Now, it is time for the fundamental model of all economics!

The supply and demand model allows us to determine how much of good will be sold and at what price it will be sold in the market under given conditions. It works well for most markets. Mathematically, we achieve this end by finding relations between price and quantity for both buyers and sellers. We expect that buyers will want to buy more when the price is lower, while sellers will want to sell more when the price is higher. We then find the equilibrium price and quantity, where the price is such that buyers want to buy exactly as much as sellers want to sell.

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For this post, let’s find a relationship between price and quantity for buyers. We assume that other factors that might affect how much of a good buyers would like to buy (quantity demanded) are held constant. Such factors include tastes, income, how much information buyers have about the good, and government policy.

Let us consider watermelons.

These numbers are all made up, by the way. This line is a demand curve, a depiction of how quantity demanded changes with price. We can see on the graph that 24 watermelons are purchased if the price is $3, while 15 are sought if the price is $4. If the price changes and there is a corresponding change in quantity demanded, we say that we’ve “moved along the demand curve.”

A tangent regarding notation: You may be used to seeing x on the horizontal axis and y are the vertical axis, where x determines y — this convention holds across math and science for the most part. For example, if we were looking at a function, we would ordinarily put the value that goes into the function on the horizontal and the value that comes out on the vertical. However, economics does things differently, and I have no idea why. It’s a silly convention, but unfortunately it is widespread. Quantity (or sometimes quantity per unit time) is on the horizontal, price is on the vertical, but price determines quantity, not the other way around.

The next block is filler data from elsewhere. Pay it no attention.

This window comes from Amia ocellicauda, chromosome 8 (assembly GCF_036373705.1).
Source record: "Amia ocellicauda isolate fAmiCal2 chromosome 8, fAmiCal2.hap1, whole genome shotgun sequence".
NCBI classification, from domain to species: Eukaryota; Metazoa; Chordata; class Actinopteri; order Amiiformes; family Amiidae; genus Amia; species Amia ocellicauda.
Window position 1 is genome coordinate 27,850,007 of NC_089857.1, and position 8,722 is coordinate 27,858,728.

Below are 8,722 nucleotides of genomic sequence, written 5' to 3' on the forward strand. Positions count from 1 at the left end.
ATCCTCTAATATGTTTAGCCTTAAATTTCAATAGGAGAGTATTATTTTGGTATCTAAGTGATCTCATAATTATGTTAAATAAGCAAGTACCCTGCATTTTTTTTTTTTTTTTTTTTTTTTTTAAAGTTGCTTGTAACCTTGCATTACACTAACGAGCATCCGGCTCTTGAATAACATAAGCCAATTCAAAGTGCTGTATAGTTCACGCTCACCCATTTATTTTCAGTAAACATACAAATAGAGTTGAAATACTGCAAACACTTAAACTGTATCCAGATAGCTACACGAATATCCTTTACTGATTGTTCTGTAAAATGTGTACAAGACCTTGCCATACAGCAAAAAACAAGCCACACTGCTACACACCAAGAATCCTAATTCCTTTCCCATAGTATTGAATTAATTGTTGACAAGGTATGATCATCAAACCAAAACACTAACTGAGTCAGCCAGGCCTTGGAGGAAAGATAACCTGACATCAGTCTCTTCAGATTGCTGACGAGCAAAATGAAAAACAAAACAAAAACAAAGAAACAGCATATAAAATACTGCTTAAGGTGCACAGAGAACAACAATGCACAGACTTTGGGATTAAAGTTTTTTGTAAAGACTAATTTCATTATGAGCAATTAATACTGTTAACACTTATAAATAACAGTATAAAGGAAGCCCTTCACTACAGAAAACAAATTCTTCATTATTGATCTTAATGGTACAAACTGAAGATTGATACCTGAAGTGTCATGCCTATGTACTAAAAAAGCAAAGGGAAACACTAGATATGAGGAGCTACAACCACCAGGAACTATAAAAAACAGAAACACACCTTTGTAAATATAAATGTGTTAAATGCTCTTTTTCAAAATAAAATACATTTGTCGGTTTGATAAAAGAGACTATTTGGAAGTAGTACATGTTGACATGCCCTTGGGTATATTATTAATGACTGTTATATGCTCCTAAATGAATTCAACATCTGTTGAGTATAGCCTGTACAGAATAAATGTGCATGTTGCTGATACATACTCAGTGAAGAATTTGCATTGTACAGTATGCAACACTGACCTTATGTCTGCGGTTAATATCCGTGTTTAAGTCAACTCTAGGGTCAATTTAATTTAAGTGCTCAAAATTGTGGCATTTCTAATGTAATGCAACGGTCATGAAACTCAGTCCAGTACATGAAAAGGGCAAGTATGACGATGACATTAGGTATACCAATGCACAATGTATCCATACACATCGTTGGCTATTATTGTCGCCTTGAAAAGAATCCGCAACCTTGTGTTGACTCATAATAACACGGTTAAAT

The demand curve for all buyers is built from the demand curves of each individual buyer.
Individual demand curve for watermelons.

Here is what an individual demand curve might look like. Jane, our hypothetical consumer, is very keen on having at least a single watermelon and will buy one if the price for watermelons is between $6 and $4 . She’ll buy a second and third watermelon as well, provided that the price is low enough. Between $4 and $2, she buys two watermelons, and at $2 or less, she buys three. Beyond the third, she doesn’t want any more (for any positive price, at least). By adding up many individual “stair step” curves that are all a little different from one another, you can imagine how a fairly smooth curve would be built, approximating the line above.

Implicit in the slope of that line I have chosen for my example is the assumption that as price falls, buyers demand more of a good. This assumption is important in economics, earning the title Law of Demand. According to this “law,” if other factors affecting demand are held constant, demand curves slope downward. This law isn’t quite ironclad; one could contrive an example of a good where its value to buyers increases with price.

Of course, economists also wonder what happens when other factors are varied. Such a variation results in a “shift of the demand curve” (as opposed to “movement along…”). If, say, the price of cantaloupes were to fall, then at any given price for watermelons, we would expect quantity demanded to be less than before (since canteloupe is a decent substitute for watermelon and some consumers will switch over to the now-cheaper cantaloupe). The same effect might result if consumers began to dislike watermelons, if the government put a tax on them, or if it was discovered that they are bad for your health.

Demand curve shifts in response to price drop for cantaloupe

Here, a $1 reduction in the price of cantaloupe causes consumers to buy fewer watermelons at any given price for watermelons. In other words, the demand curve for watermelons shifts to the left. (Sometimes a shift in this direction is called a shift inwards, a shift downwards, or a decrease in demand.) After the shift, a price of $3 elicits demand for 18 watermelons, while a price of $4 corresponds to a mere 8.

In the next post, we’ll look at how price and other factors affect the quantity of a good that sellers are willing to sell and, finally, put it all together to determine price and quantity based solely on those other factors.

Edited: 12/15/07